By M.C. Hall
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Leibniz speaks in the Directiones of the opening up of the human body LEIBNIZ’S ENCOUNTER WITH MEDICINE 35 for examination over the course of the preceding century as a “discovery” akin to that of a new continent, or even as akin to the transformation of the model of the cosmos by the work of Copernicus and Kepler. Leibniz also believes that the condition of the hair, presumably its texture and color, can tell us a good deal about a person’s constitution and health. Traditional forms of reading from external signs, such as the shape of the nose, are of course rejected, as it is only what truly emerges from within, what is pushed out from the invisible part of the body and becomes visible, that is diagnostically useful.
The Paris Notes Leibniz would produce a number of texts and letters dealing with medical topics during the 1670s and 1680s. These show a steady engagement with medical issues throughout his career, an approach that remains very consistent with that sketched out as early as the Directiones of 1671 and that is repeated as late as the polemic against G. E. Stahl of 1709–10. One of Leibniz’s oft-repeated principles in all of these periods is that medicine should not be primarily about administering drugs to those who are already ill, but rather should seek to understand the mechanisms of illnesses so that they may be prevented entirely.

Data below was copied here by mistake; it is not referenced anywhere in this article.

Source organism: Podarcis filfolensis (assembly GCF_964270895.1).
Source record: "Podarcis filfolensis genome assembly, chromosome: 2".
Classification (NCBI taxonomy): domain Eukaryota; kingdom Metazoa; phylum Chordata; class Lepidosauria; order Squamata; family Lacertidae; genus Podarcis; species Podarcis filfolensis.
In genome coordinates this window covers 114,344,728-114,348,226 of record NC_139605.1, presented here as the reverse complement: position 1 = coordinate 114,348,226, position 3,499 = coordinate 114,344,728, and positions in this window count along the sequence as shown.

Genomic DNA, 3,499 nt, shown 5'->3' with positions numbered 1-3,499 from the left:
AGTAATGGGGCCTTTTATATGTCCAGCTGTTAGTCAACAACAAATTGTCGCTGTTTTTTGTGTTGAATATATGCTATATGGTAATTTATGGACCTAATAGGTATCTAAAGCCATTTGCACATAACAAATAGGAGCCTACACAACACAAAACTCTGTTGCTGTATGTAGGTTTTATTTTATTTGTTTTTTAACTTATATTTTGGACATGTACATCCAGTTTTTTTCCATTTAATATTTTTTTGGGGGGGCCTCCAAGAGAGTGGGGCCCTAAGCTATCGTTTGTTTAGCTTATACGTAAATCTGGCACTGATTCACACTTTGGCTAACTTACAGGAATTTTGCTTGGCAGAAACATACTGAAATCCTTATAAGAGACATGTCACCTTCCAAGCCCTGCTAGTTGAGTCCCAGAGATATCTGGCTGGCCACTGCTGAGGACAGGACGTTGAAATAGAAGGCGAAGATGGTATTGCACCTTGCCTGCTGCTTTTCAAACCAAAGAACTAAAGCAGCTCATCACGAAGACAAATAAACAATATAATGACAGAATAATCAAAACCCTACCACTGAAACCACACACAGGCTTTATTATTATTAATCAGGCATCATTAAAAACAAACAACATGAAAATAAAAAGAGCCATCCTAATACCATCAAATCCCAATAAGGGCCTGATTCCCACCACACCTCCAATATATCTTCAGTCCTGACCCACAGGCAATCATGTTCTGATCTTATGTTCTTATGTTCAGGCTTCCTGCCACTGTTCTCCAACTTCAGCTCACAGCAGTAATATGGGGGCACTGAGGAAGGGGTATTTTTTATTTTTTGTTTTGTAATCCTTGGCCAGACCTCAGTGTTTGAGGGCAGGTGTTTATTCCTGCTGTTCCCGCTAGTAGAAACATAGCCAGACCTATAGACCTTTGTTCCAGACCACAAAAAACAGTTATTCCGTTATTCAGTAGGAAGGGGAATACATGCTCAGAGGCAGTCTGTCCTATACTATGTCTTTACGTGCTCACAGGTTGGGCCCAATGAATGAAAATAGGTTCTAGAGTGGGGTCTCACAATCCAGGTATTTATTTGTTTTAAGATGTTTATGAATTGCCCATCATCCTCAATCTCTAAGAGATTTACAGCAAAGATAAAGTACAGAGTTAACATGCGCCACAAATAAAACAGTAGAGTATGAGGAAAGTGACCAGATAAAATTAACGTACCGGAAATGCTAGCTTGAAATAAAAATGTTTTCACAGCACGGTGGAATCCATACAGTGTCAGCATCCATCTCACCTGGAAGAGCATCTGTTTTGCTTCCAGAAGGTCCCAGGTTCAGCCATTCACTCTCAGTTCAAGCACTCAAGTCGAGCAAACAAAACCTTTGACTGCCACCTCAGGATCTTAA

Animal economy for Leibniz encompasses certain aspects of anatomy, physiology, and what in the twentieth century would come to be called “ethology,” or the study of the characteristic behavior of a given kind of creature. ” This distinction will be the central concern of chapters 3 and 4. ” I have remained faithful to these usages (thus, I have steadfastly avoided speaking of “an organism” or “organisms,” as if this were a count noun for Leibniz). ” Thus I have tended to use “organics” as the name for Leibniz’s study of the animal body as a certain kind of infinitely complex structure (from which, as we will see, certain forces, complementary to those of mechanical physics, are derived), while reserving “animal economy” as the name for the study of animals, along more traditional lines, as self-moving, self-nourishing, and self-reproducing machines.